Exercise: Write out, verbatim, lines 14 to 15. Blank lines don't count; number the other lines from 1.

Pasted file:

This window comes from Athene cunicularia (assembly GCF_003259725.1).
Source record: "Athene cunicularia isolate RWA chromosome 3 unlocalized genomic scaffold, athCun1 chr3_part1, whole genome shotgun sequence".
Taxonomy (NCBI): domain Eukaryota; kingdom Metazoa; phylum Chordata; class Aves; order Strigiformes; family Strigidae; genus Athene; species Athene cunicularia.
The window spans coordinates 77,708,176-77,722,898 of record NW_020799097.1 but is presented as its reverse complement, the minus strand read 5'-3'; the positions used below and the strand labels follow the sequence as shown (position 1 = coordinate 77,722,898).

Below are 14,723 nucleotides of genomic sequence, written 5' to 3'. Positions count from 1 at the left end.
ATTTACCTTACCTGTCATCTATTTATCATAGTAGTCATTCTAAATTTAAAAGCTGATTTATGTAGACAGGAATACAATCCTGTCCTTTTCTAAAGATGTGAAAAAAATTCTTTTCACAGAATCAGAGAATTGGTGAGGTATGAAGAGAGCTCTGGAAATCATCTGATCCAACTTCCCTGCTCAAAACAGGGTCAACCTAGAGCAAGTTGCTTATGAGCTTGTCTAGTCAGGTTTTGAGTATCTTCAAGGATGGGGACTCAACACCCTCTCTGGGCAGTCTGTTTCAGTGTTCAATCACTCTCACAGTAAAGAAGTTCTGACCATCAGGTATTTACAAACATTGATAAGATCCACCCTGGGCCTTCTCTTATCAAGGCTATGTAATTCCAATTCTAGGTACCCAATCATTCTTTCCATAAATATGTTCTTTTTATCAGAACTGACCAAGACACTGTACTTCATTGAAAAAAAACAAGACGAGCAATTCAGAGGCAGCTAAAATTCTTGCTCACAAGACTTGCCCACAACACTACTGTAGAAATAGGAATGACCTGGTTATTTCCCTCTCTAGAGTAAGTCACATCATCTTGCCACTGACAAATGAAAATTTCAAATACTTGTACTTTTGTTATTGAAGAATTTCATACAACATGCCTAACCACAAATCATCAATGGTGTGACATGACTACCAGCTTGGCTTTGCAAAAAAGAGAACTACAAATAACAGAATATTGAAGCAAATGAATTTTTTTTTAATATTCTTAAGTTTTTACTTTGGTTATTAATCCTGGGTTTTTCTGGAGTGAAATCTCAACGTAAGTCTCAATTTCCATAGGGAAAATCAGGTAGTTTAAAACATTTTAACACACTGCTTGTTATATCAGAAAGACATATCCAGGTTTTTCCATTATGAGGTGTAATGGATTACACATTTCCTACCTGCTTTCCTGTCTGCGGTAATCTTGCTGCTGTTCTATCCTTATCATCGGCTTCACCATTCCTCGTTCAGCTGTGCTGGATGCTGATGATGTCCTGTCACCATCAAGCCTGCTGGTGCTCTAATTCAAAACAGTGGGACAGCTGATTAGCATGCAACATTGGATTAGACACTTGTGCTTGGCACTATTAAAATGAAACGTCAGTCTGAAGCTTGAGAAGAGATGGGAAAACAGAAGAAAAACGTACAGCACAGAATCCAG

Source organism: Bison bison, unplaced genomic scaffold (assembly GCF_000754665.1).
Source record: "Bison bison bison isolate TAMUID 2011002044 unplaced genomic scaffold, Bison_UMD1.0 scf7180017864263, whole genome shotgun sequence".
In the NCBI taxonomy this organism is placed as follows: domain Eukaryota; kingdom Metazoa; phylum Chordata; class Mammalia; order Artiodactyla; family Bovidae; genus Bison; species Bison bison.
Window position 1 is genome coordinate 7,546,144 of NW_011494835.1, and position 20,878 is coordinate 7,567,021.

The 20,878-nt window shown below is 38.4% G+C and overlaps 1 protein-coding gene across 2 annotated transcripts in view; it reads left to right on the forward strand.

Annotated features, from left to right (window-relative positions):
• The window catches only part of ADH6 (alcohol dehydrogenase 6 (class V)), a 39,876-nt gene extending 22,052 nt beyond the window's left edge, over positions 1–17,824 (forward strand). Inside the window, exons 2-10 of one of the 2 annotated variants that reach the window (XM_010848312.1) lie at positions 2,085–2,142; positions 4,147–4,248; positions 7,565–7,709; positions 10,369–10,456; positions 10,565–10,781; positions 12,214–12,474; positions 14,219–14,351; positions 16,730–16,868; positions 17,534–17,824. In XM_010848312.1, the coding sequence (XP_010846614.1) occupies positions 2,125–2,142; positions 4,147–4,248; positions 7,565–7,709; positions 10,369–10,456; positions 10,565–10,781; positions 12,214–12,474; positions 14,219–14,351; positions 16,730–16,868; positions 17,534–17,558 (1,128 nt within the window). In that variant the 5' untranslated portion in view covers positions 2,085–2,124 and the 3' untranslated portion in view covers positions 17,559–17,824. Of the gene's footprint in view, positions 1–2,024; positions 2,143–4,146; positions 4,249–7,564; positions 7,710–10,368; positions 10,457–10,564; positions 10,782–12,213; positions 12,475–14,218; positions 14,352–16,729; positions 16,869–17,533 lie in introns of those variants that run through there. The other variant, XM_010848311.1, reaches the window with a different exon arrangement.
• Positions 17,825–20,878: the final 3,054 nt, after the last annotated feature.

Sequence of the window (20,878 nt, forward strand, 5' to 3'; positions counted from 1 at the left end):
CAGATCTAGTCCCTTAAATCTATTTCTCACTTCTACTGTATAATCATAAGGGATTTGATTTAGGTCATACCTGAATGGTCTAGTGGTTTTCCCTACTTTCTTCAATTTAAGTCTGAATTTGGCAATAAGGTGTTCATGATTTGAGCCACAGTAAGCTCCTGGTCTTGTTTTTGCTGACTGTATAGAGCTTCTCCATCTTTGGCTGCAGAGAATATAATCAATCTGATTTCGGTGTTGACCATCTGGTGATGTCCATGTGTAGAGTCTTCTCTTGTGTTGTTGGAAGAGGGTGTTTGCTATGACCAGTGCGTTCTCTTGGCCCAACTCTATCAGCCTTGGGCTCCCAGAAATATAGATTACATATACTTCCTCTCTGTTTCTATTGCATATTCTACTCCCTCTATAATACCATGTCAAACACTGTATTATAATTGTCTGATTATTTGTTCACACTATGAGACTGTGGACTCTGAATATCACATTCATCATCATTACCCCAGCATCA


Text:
• Positions 17,825–20,878: the final 3,054 nt, after the last annotated feature.

Sequence of the window (20,878 nt, forward strand, 5' to 3'; positions counted from 1 at the left end):